Automagically Patching Your Fleet of Macs

A photo of an Apple laptop on a black background. The lid is very nearly shut, and is giving off multicoloured lights.

What We Are Using

We are a Jamf Pro shop. All of the tools we use with Jamf can be used with other MDM solutions.

A note! This article assumes you’re already a bit familiar with Jamf components such as policies, smart groups, and Patch Management.

So, just what are we using to get our patching done via Jamf? Read on…

3rd Party Software Patching

Installomator
https://github.com/scriptingosx/Installomator
Pulls down and installs latest version of various apps from their source

AutoPKG / AutoPKGr / JSSImporter
https://github.com/lindegroup/autopkgr
Tried and tested, for anything not covered by Installomator

Community Patch
https://beta2.communitypatch.com/
To add apps to Jamf’s built in Patch Management

Apple System Updates

Script by bp88 to notify users of pending Apple Updates
https://github.com/bp88/JSS-Scripts/blob/master/AppleSoftwareUpdate.sh

The Setup in Jamf

3rd Party Software

Patch Management — we have all of our apps added to Jamf Patch management, using Community Patch for any apps that are not provided by Jamf. We use this just to gather data on installed versions. We can then use this in…

Smart Groups — we use the Patch Management Software Title attribute to build smart groups for ‘App Name — Out of Date’. Annoyingly, Jamf does not allow you to use ‘Latest Version’ as the value (can only be used by Jamf Patch Management policies), so we just select the latest version number as the value. This needs to be manually managed, but it’s pretty easy with Jamf and email notifications for new versions of software.

Policies — ‘App name — Scripted Update PUSH’ or ‘App name — AutoPKG Update PUSH’ denotes what method the app is being updated by, and that it is being pushed out.

  • Trigger — Check In (Installomator) or Login (AutoPKG)
  • Frequency — Once every day
  • Payloads
  • Installomator in use > Script Payload > Installomator > Parameter 4 set as the app label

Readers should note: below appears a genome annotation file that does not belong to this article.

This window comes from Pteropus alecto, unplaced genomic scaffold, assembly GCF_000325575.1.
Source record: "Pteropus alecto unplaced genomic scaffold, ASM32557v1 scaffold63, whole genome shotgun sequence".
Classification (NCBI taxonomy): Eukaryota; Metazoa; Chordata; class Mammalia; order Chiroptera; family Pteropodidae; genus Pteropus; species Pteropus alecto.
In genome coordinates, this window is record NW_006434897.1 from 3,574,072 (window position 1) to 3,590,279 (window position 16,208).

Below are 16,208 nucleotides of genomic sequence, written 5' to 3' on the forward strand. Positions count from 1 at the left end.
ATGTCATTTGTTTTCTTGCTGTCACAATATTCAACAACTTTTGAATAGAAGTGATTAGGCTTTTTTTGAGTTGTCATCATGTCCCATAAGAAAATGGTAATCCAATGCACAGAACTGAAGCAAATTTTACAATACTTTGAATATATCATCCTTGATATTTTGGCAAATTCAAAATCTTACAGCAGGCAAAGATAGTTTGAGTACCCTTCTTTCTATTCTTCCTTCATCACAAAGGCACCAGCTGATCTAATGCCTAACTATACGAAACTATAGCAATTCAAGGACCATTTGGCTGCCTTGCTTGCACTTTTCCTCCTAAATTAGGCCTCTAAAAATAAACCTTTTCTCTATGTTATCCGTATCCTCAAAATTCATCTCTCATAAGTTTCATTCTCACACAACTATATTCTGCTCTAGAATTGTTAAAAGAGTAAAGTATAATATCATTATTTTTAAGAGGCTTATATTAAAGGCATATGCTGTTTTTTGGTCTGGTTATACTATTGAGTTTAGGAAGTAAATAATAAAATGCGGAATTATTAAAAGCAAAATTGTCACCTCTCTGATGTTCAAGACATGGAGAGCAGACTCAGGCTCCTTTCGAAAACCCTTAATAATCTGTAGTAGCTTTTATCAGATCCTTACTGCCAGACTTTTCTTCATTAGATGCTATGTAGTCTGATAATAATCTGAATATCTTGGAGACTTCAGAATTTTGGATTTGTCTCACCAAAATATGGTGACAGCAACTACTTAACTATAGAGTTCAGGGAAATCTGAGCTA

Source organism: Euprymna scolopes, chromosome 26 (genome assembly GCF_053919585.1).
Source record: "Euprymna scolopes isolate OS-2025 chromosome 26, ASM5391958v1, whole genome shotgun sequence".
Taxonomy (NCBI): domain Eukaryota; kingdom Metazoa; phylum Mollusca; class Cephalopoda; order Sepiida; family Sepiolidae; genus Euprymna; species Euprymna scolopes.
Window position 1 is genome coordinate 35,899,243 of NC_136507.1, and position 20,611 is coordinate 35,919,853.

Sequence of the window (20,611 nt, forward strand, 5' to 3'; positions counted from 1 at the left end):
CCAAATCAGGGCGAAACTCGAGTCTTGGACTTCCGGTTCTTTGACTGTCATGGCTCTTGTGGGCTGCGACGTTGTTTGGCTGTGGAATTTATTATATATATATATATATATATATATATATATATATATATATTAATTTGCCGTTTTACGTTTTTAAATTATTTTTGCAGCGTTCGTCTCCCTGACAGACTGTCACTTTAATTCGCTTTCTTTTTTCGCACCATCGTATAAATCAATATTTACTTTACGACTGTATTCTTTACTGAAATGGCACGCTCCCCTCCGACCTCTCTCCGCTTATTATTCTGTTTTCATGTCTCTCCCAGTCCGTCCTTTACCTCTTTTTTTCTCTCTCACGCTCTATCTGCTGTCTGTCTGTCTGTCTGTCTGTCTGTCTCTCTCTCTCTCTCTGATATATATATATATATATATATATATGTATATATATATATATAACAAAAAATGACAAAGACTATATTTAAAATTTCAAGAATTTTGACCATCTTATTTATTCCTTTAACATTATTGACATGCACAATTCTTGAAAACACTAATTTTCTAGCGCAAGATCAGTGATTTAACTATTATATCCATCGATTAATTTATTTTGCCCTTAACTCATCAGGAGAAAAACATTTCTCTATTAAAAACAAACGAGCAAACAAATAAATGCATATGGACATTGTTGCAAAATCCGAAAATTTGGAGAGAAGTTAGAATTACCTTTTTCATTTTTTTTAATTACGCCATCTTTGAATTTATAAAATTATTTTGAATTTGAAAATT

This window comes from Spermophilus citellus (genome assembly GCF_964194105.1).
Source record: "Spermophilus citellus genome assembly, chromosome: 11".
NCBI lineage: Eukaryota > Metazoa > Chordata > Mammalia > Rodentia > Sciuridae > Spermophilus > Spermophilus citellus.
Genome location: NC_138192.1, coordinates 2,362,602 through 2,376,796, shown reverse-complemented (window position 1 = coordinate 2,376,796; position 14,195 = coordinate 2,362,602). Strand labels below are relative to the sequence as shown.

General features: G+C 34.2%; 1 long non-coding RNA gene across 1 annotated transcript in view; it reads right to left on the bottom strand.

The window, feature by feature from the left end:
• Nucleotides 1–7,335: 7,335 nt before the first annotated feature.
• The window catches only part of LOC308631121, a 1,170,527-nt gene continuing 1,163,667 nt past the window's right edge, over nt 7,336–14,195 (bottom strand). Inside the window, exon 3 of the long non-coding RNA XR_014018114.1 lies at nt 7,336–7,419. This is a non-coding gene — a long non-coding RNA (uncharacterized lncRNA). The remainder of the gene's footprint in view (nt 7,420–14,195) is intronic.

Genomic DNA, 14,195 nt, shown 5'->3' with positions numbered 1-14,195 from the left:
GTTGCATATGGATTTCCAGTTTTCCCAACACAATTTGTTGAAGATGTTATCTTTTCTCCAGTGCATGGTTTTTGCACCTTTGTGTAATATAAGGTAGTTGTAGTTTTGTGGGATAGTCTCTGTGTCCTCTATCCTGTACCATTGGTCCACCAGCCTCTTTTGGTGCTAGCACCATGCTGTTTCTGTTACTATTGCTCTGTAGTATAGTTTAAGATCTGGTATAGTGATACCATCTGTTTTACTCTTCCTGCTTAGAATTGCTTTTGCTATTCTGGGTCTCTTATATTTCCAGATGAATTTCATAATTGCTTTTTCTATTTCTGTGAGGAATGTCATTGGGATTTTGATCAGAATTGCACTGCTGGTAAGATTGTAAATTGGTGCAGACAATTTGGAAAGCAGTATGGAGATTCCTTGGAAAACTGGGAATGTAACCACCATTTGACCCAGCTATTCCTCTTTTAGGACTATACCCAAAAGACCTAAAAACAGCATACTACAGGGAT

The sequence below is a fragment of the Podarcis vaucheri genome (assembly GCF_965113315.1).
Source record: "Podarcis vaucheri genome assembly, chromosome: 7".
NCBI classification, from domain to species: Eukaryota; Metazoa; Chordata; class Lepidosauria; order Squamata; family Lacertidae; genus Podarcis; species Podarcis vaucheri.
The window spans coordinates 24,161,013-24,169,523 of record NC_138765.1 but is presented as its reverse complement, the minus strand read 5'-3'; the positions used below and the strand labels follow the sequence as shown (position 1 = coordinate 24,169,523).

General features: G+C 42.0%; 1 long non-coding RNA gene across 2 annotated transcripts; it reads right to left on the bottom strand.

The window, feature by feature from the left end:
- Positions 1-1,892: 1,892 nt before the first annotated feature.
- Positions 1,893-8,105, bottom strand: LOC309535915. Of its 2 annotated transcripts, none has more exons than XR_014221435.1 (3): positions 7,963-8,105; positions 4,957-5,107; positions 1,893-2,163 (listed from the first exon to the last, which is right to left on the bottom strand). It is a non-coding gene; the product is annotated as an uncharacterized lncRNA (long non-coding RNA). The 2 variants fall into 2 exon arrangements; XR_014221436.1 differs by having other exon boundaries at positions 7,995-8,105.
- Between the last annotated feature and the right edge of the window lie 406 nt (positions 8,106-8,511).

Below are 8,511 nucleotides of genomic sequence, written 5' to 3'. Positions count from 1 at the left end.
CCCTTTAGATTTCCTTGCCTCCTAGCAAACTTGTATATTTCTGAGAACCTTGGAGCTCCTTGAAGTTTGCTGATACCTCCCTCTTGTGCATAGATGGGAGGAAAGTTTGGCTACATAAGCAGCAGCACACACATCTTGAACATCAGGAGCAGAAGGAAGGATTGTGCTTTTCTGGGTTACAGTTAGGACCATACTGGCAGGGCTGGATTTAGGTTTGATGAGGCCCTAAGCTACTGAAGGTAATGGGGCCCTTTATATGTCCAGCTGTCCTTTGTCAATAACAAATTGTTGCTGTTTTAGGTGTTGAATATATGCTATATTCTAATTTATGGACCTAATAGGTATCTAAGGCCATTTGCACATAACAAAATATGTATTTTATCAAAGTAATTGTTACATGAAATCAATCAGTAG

• AutoPKG in use > Install Package payload > Latest PKG automatically imported via JSS Importer
  • Maintenance > Update Inventory
  • Scope > Smart group ‘App name — Out of Date’

Apple System Updates

Policy

  • Trigger — Check In
  • Frequency — Once every day
  • Payload > Script ‘AppleSoftwareUpdate.sh’ configured to allow 5 postponements
  • Scope > Smart group ‘Pending Apple Updates’

User Experience

3rd Party Apps

For policies that use Installomator, if the app is not running it is updated in the background. The user gets a Notification Centre pop up that the software has been updated. If the app is running, they get a pop up window stating ‘App Name’ needs to be updated. Here they can either postpone, or Quit and Update. If they postpone, the policy will run again the next day.

For policies using AutoPKG, the updates are done with the log in trigger, so the install is done when the software is not running.

Folks can also use Self Service to install the latest versions of these apps as well. The Self Service policies are all set up to leverage Installomator to grab the latest version. These policies are simply scoped to All Managed Computers.

Apple System Updates

If the pending updates do not require a reboot, they are installed in the background. For updates that require a reboot, the user will see a pop up that tells them they have important OS updates to install.

They can either postpone the update up to 5 times (which works out to 5 days as the policy runs every day), or choose Update — which opens the System Update pref pane. The pop up also tells them they can update any time from the Apple Menu > System Prefs > System Update.

Once they run out of days/postpones they will see a different pop up stating that the updates will be installed and gives them a countdown of 15 minutes to save their work. If the window is closed, the countdown still runs.

Summary

A row of computer application icons, with the mouse cursor pointing at the Mail application.

A very important step in all of this — communicating it to your users! The pop ups can be a bit jarring for some folks. They may think it’s a dodgy website popping up. Send out comms to everyone before the policies go live explaining what they are doing and, most importantly, what they look like.

Quite a bit of stuff to set up initially and a lot of trial and error. It’s so great that the Mac Admin community is so sharing and supportive and provides all the bits for you to put together.

So, other than updating the smart groups for 3rd party apps, our patching is all done automagically!

--

--

Get the Medium app

A button that says 'Download on the App Store', and if clicked it will lead you to the iOS App store
A button that says 'Get it on, Google Play', and if clicked it will lead you to the Google Play store